By Monette C. Ventura
I was sitting on the fourth row while waiting for the Mutya hong Butuan talents night competition. I was with family and neighbors because it was supposed to be a barangay affair.
All the candidates came and represented their respective villages-the barangays-all over the city.
Everyone, I suppose, came to cheer their candidates, but to us, small group of neighbors and relatives, our candidate was the prettiest and the most talented!
As always, speeches from city officials came first. Thanks God they were short and encouraging talks. Me and my husband (who’s not from Butuan) was excited even more as we listened to the young congressman who said we would be seeing the best of Butuan’s cultural expressions from the lovely candidates.
We all anticipated and eager to see and experienced ethnic-inspired dances, songs and many other performances that best expressed our creativity as a people by the river of Agusan.
And who best to express them than the fairest and most intelligent young ladies?
Finally, I thought, we will once again see our best natural resource–our talents and creativity– as assured by the gentleman-lawmaker. A time to witness our true selves and be proud.
True enough, the show began with a solo ethnic performance by a male performer, a baylan, or tribal priest I assumed. But that was it and nothing authentic followed.
We waited and waited because all that followed were string of foreign dances from the candidates, either in small groups or in “chorus line” type.
I try not to lose hope, maybe each candidate will perform solo and highlighted with a showcase of her real distinct talent ( maybe an oratorical piece in Butuanon dialect, acting, even painting or playing the piano, etc.)
Shouldn’t this be how we see real talent in the field of performances other than showing off legs or body form or as one said behind me, “pa-cute-cute ra man sila.”
Here’s one more from a gentleman beside her,” Asa man ang mga talents? (where are the talents?) talents ba diay nang nag-sige lang og sayaw-sayaw nga walay istorya?” (translation: is dancing with no meaning all there is to it?)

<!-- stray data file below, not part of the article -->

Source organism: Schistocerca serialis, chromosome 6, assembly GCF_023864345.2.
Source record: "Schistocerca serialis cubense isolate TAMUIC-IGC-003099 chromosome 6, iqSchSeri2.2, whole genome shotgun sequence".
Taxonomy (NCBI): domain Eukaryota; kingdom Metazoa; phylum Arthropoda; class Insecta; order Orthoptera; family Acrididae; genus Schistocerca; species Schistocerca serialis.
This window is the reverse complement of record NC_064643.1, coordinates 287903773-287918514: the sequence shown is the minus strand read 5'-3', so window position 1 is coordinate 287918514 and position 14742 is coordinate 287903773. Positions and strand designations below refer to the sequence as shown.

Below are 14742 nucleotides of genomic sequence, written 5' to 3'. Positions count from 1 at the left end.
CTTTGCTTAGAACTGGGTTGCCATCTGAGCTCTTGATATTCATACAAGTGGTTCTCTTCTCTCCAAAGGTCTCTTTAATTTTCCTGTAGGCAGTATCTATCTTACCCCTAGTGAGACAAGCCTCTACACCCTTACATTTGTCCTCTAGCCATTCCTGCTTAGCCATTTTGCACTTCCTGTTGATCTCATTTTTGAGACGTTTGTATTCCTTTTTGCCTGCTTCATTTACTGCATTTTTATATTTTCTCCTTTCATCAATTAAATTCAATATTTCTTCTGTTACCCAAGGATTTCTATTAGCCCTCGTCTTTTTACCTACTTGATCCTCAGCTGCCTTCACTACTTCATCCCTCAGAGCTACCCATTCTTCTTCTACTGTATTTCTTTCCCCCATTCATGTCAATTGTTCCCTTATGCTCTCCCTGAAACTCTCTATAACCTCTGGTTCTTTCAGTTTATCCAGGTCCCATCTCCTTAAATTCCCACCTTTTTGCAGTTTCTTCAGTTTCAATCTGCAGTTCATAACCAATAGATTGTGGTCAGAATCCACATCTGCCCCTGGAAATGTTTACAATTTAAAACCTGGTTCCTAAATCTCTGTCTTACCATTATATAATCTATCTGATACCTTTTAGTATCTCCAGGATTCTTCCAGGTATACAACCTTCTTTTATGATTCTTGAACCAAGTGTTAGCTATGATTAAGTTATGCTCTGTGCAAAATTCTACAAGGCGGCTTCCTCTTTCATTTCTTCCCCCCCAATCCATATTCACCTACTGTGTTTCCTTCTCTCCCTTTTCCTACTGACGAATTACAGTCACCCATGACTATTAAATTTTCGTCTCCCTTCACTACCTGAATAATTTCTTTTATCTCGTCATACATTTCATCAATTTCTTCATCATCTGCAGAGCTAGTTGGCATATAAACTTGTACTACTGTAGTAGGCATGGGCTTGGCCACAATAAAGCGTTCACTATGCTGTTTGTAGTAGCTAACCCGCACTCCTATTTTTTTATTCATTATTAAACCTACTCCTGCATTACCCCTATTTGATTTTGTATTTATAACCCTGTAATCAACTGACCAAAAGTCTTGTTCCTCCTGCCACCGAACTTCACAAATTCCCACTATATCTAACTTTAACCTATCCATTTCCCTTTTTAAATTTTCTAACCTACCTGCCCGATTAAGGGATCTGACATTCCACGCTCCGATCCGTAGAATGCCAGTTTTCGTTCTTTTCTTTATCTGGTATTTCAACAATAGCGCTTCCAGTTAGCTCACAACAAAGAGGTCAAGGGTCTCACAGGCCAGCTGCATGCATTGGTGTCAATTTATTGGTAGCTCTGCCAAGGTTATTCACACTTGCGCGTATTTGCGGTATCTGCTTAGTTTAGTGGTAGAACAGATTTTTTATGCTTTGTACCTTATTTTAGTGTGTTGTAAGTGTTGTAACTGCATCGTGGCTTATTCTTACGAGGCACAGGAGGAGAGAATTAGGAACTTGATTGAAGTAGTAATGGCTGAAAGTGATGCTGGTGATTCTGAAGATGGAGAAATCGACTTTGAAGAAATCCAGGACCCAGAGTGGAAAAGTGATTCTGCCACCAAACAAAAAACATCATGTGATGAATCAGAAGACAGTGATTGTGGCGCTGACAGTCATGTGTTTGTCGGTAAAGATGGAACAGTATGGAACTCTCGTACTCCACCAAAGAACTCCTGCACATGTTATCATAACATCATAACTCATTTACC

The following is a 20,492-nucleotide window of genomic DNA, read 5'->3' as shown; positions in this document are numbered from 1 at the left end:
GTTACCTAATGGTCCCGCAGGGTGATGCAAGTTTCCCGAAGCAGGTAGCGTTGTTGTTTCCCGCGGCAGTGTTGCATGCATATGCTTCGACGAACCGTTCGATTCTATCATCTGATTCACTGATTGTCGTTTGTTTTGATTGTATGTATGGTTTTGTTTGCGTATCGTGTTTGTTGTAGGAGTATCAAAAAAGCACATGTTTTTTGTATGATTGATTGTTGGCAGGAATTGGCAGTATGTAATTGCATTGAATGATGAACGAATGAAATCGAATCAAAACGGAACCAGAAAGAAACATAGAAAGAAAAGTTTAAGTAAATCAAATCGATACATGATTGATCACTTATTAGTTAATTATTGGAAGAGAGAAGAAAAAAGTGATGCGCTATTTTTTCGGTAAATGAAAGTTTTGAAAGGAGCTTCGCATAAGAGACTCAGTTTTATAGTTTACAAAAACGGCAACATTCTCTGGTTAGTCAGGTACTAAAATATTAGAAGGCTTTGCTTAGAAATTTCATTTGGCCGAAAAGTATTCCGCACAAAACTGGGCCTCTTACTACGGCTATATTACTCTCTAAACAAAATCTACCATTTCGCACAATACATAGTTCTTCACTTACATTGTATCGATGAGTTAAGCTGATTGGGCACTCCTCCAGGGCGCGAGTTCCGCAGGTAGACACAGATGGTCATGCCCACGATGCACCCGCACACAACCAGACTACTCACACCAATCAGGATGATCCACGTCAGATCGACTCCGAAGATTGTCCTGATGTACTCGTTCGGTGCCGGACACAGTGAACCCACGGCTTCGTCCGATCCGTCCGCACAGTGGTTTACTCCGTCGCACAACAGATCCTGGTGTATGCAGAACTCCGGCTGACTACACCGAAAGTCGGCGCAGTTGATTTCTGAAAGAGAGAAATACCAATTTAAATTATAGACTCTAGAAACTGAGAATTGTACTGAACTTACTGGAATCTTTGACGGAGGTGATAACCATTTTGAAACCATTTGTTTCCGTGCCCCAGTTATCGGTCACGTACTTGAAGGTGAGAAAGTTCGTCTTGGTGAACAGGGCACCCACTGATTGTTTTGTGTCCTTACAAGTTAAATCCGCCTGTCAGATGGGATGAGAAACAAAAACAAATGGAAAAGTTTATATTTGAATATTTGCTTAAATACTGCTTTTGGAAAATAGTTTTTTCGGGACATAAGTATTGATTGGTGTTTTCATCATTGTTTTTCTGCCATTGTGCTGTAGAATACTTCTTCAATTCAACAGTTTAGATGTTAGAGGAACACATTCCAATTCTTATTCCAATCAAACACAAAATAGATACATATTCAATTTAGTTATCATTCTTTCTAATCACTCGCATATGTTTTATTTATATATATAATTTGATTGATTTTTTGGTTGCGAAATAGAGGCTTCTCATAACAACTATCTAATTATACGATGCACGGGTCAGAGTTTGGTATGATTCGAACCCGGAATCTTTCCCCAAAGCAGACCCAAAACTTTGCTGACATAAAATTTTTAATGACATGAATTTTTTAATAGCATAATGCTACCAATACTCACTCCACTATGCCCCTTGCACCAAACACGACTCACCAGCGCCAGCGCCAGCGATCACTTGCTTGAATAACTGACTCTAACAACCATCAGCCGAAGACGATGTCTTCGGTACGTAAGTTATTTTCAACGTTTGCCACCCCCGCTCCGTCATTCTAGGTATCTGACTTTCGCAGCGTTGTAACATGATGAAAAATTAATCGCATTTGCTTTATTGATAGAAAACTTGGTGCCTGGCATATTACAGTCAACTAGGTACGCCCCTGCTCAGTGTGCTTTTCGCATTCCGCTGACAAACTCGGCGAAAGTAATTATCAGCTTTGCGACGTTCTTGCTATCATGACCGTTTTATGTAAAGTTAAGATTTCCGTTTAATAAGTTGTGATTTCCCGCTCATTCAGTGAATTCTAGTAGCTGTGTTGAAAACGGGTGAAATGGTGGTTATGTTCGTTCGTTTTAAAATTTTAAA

Good question, I believe. All we saw were the candidates dancing the Tahitian and Ballroom and what else. I have nothing against these dances, they are beautiful, energetic dances but they do not reflect our unique heritage.
The show ended up as nothing new, nothing cultural but a cheap imitation on commercial TV. We have this all the time, every day-on prime time TV.
We expected to see the candidates individual moments on stage, no matter how short it is but to be highlighted and recognize by her uniqueness and ability, a gift other than her physical beauty and charm.
And as a society, we have the choice to honor and celebrate it.
So where did all the talents go and what was the night all about? Answer: There was none. I am sorry to say this but as one of the audience wanting to see something authentic and real, the evening was empty.
But on second thought, and this is perhaps the saving grace, it was more of a western-inspired dance festival (minus the Tahitian).
And the dancing and the dancers, the candidates went away with it-in victory! Such fine dancing, so much fire and energy. Like Hollywood in fact.
Congratulations to the choreographers and all the performers. They showed great professionalism.
But maybe we need an appropriate time and intention next time?
Photos Psyche Ross Dy/ FSUU Intern